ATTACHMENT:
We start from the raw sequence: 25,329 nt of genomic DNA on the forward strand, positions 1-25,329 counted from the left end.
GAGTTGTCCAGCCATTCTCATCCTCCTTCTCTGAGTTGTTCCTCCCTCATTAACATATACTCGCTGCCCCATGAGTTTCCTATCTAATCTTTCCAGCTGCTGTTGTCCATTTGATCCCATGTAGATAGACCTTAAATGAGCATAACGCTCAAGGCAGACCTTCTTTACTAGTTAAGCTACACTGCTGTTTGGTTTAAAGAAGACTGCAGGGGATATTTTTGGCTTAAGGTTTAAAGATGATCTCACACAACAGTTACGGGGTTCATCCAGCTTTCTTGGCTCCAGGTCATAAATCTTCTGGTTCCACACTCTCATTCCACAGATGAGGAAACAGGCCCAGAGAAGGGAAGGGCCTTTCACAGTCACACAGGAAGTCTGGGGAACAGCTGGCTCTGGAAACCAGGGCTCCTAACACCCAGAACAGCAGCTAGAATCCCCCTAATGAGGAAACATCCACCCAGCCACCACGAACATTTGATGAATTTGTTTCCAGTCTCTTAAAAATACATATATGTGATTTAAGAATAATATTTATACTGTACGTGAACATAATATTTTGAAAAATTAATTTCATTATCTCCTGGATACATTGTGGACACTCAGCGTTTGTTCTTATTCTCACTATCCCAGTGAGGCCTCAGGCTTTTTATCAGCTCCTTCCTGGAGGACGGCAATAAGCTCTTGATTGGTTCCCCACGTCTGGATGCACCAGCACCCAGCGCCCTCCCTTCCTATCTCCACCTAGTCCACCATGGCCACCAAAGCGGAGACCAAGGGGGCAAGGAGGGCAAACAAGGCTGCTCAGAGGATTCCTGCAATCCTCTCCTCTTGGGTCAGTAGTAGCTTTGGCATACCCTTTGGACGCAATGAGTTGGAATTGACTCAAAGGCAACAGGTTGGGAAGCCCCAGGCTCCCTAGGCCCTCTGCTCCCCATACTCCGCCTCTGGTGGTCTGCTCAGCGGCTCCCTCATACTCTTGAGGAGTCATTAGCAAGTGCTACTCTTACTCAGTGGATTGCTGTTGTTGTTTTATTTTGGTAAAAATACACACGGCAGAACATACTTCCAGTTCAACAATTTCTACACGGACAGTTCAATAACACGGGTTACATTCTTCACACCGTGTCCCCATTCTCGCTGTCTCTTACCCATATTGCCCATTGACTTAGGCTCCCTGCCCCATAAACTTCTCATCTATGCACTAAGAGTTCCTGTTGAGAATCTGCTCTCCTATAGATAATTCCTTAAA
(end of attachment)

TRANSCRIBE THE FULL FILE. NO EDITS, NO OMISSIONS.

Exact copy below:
We start from the raw sequence: 25,329 nt of genomic DNA on the forward strand, positions 1-25,329 counted from the left end.
GAGTTGTCCAGCCATTCTCATCCTCCTTCTCTGAGTTGTTCCTCCCTCATTAACATATACTCGCTGCCCCATGAGTTTCCTATCTAATCTTTCCAGCTGCTGTTGTCCATTTGATCCCATGTAGATAGACCTTAAATGAGCATAACGCTCAAGGCAGACCTTCTTTACTAGTTAAGCTACACTGCTGTTTGGTTTAAAGAAGACTGCAGGGGATATTTTTGGCTTAAGGTTTAAAGATGATCTCACACAACAGTTACGGGGTTCATCCAGCTTTCTTGGCTCCAGGTCATAAATCTTCTGGTTCCACACTCTCATTCCACAGATGAGGAAACAGGCCCAGAGAAGGGAAGGGCCTTTCACAGTCACACAGGAAGTCTGGGGAACAGCTGGCTCTGGAAACCAGGGCTCCTAACACCCAGAACAGCAGCTAGAATCCCCCTAATGAGGAAACATCCACCCAGCCACCACGAACATTTGATGAATTTGTTTCCAGTCTCTTAAAAATACATATATGTGATTTAAGAATAATATTTATACTGTACGTGAACATAATATTTTGAAAAATTAATTTCATTATCTCCTGGATACATTGTGGACACTCAGCGTTTGTTCTTATTCTCACTATCCCAGTGAGGCCTCAGGCTTTTTATCAGCTCCTTCCTGGAGGACGGCAATAAGCTCTTGATTGGTTCCCCACGTCTGGATGCACCAGCACCCAGCGCCCTCCCTTCCTATCTCCACCTAGTCCACCATGGCCACCAAAGCGGAGACCAAGGGGGCAAGGAGGGCAAACAAGGCTGCTCAGAGGATTCCTGCAATCCTCTCCTCTTGGGTCAGTAGTAGCTTTGGCATACCCTTTGGACGCAATGAGTTGGAATTGACTCAAAGGCAACAGGTTGGGAAGCCCCAGGCTCCCTAGGCCCTCTGCTCCCCATACTCCGCCTCTGGTGGTCTGCTCAGCGGCTCCCTCATACTCTTGAGGAGTCATTAGCAAGTGCTACTCTTACTCAGTGGATTGCTGTTGTTGTTTTATTTTGGTAAAAATACACACGGCAGAACATACTTCCAGTTCAACAATTTCTACACGGACAGTTCAATAACACGGGTTACATTCTTCACACCGTGTCCCCATTCTCGCTGTCTCTTACCCATATTGCCCATTGACTTAGGCTCCCTGCCCCATAAACTTCTCATCTATGCACTAAGAGTTCCTGTTGAGAATCTGCTCTCCTATAGATAATTCCTTAAA